Anonymous claims they hacked dozens of CCTV cameras in Russia

Anonymous claims they hacked dozens of CCTV cameras in Russia

Anonymous hacktivists claimed on Twitter that they had hacked and gained access to dozens of external and internal security cameras in Russia, located, according to the hackers, in restaurants, offices, schools and so on.

The feeds from the cameras are collected on a special site called Behind Enemy Lines, where various messages are superimposed on the picture, reporting information about the Russian invasion of Ukraine in a country where any free media activity is blocked and severe censorship is introduced.

352 Ukraine civilians dead. Russians lied to 200RF.com. Slava Ukraine! Hacked by Anonymous.the message displayed on the feeds says.

200RF.com is another site posting information about Russian soldiers in Ukraine.

In total, the site collected data from more than 80 cameras, which the hackers divided into categories: “inside”, “outside”, “restaurants”, “offices”, “business”, “schools” and so on.

During the launch, the site had a “home” section, but now it is empty, and Anonymous writes that they have removed the video from the site:

After some discussions, we decided to remove [the section] with cameras in houses with respect for the privacy of Russian citizens. We hope you understand.reads the message left in this section.

Let me remind you that Anonymous hackers declared war on the Russian government.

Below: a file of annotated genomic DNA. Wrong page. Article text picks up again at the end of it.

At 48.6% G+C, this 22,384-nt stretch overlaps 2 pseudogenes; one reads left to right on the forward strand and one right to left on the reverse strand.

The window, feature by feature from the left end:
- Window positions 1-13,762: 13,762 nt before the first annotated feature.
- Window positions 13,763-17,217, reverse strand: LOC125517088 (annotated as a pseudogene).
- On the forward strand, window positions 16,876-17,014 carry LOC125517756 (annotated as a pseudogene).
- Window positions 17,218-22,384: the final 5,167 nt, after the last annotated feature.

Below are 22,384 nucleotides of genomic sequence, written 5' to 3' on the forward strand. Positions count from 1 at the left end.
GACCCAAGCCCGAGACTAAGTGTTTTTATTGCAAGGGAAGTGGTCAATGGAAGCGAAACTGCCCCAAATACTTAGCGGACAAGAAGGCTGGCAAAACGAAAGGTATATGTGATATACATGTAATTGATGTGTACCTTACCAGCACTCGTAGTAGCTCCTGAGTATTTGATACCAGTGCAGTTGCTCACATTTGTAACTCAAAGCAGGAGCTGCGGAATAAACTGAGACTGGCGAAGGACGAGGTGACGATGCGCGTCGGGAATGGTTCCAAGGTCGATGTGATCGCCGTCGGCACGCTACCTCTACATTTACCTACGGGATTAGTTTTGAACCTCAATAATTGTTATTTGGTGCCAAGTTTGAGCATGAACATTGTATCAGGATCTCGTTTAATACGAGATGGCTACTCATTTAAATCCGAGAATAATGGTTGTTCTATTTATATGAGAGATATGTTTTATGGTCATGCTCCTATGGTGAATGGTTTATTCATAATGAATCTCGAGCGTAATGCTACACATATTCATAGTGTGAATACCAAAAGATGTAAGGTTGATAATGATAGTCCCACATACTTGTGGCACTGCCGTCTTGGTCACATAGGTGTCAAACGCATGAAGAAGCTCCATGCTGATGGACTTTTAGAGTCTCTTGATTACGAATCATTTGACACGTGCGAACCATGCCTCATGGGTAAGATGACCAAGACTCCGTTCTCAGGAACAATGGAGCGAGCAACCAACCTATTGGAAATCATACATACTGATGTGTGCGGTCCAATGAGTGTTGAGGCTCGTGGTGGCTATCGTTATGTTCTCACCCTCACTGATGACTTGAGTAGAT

Vice Motherboard journalists note that, according to their data, many cameras are indeed located in Russia. On one of the CCTV feeds, Motherboard looked at one of the convenience stores that had a Russian sign saying “Happy Easter”, suggesting that the channel was at least either live or filmed around that time of year. Another one ended up in the Siberian Tyumen region.

However, it is not clear exactly how the hacktivists gained access to them. Probably Anonymous used some kind of search engine (like Shodan).

One of the self-described Anonymous Twitter handles mentioned on the website did not immediately respond to a request for comment on how they gained access to these feeds, be that through a computer search engine such as Shodan or some other method.journalists of Vice Motherboard reported.

We also wrote that The popular node-ipc npm package removes files on systems of developers from Russia and Belarus.

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